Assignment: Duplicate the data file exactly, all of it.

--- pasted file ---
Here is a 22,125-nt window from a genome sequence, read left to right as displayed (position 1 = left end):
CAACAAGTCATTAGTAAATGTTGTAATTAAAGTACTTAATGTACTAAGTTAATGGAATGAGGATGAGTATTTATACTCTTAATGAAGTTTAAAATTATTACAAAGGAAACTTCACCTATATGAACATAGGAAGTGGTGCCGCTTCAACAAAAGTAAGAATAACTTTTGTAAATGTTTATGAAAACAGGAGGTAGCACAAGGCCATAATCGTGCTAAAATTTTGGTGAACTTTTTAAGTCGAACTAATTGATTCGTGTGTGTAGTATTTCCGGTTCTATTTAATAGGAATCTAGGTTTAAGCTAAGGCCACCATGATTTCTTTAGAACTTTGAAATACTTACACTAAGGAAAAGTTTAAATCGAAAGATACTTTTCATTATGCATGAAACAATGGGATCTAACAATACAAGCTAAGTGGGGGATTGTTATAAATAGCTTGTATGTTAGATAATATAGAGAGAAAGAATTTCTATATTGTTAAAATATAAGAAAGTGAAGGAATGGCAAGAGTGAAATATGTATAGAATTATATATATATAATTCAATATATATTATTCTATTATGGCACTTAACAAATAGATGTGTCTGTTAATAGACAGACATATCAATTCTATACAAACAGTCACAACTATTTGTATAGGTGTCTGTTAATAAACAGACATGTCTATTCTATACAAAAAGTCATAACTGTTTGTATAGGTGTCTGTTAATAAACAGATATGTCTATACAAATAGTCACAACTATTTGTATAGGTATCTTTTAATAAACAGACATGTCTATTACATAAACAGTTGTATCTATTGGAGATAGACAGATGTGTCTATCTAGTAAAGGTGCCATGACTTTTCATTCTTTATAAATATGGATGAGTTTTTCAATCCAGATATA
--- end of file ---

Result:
Here is a 22,125-nt window from a genome sequence, read left to right as displayed (position 1 = left end):
CAACAAGTCATTAGTAAATGTTGTAATTAAAGTACTTAATGTACTAAGTTAATGGAATGAGGATGAGTATTTATACTCTTAATGAAGTTTAAAATTATTACAAAGGAAACTTCACCTATATGAACATAGGAAGTGGTGCCGCTTCAACAAAAGTAAGAATAACTTTTGTAAATGTTTATGAAAACAGGAGGTAGCACAAGGCCATAATCGTGCTAAAATTTTGGTGAACTTTTTAAGTCGAACTAATTGATTCGTGTGTGTAGTATTTCCGGTTCTATTTAATAGGAATCTAGGTTTAAGCTAAGGCCACCATGATTTCTTTAGAACTTTGAAATACTTACACTAAGGAAAAGTTTAAATCGAAAGATACTTTTCATTATGCATGAAACAATGGGATCTAACAATACAAGCTAAGTGGGGGATTGTTATAAATAGCTTGTATGTTAGATAATATAGAGAGAAAGAATTTCTATATTGTTAAAATATAAGAAAGTGAAGGAATGGCAAGAGTGAAATATGTATAGAATTATATATATATAATTCAATATATATTATTCTATTATGGCACTTAACAAATAGATGTGTCTGTTAATAGACAGACATATCAATTCTATACAAACAGTCACAACTATTTGTATAGGTGTCTGTTAATAAACAGACATGTCTATTCTATACAAAAAGTCATAACTGTTTGTATAGGTGTCTGTTAATAAACAGATATGTCTATACAAATAGTCACAACTATTTGTATAGGTATCTTTTAATAAACAGACATGTCTATTACATAAACAGTTGTATCTATTGGAGATAGACAGATGTGTCTATCTAGTAAAGGTGCCATGACTTTTCATTCTTTATAAATATGGATGAGTTTTTCAATCCAGATATA